PRRS not only results in substantial economic losses for swine producers due to reduced production efficiency, increased mortality, and treatment costs but also poses a considerable challenge to farm biosecurity.


The disease’s contagious nature requires strict biosecurity measures to prevent its spread, including trade restrictions on affected farms. As a result, the swine industry invests significantly in disease prevention and management to mitigate PRRS’s devastating impact on swine health and production.


Air Filtration Reduces Swine Diseases


Air filtration plays a crucial role in reducing the transmission of swine diseases by improving the overall air quality within swine housing facilities.


Air filtration helps mitigate the risk of swine diseases:


1. Contaminant Removal: 


Air filters are effective at capturing and removing airborne contaminants such as dust, pathogens, allergens, and particulate matter. These contaminants can carry disease-causing agents, including viruses, bacteria, and fungi. By filtering the air, these contaminants are trapped, reducing the concentration of potential pathogens in the pig barns or farms.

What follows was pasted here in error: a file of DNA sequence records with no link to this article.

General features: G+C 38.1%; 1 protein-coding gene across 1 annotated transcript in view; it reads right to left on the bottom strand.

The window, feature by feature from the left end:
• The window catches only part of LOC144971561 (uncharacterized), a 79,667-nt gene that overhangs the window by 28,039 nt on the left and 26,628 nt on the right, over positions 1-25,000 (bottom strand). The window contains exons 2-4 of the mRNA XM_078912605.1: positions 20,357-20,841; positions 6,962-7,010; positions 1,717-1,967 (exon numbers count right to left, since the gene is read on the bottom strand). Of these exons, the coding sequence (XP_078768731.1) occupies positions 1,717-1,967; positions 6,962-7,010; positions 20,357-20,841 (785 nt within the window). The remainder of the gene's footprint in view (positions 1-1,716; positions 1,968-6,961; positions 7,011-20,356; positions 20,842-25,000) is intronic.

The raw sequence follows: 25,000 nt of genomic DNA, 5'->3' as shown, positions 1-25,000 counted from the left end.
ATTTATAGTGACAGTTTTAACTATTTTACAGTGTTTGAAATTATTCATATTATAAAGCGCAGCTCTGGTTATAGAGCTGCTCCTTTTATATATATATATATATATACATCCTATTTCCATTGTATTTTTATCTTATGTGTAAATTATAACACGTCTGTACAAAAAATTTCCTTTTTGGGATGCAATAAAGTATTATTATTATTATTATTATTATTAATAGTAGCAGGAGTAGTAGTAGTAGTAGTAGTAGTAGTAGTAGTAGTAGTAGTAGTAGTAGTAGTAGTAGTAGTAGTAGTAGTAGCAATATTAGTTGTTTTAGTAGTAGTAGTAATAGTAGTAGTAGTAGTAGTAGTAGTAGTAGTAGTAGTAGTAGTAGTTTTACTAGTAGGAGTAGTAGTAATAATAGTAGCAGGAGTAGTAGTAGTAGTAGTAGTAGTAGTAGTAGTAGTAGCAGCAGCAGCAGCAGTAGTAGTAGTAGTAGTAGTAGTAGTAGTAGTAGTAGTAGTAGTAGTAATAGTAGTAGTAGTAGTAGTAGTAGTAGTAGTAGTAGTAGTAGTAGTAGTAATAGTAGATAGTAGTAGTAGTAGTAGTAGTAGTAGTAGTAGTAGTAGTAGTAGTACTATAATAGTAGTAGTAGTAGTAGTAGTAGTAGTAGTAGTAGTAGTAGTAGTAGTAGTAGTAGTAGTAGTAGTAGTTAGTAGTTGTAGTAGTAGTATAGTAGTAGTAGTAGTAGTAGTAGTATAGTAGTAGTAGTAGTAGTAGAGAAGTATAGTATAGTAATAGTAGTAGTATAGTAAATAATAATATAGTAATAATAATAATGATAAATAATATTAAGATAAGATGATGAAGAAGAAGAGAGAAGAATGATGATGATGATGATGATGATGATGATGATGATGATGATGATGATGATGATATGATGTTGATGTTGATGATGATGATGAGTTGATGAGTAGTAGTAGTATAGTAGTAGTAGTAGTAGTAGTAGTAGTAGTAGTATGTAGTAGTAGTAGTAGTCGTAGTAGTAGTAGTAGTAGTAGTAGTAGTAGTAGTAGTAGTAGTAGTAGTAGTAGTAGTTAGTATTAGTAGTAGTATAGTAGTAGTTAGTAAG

2. Virus Control: 


Swine diseases like Porcine Reproductive and Respiratory Syndrome (PRRS) and Swine Influenza can be transmitted through the air as aerosolized droplets.


High-efficiency particulate air (HEPA) filters and other effective air filtration systems can capture and retain these airborne viruses, preventing them from circulating and infecting other pigs within the facility.


3. Reduced Cross-Contamination: 


Air filtration helps maintain a barrier between different sections or rooms within a hog farm. This is crucial in preventing cross-contamination between healthy and sick animals.


Airborne pathogens are less likely to spread from one area to another when filtered air is used to create pressure differentials, maintaining a controlled and isolated environment.


4. Improved Respiratory Health: 

Dust and allergens in the air can irritate the respiratory systems of pigs, making them more susceptible to diseases.


Air filtration reduces the levels of these irritants, promoting better respiratory health in swine and reducing the likelihood of disease development in the swine facility.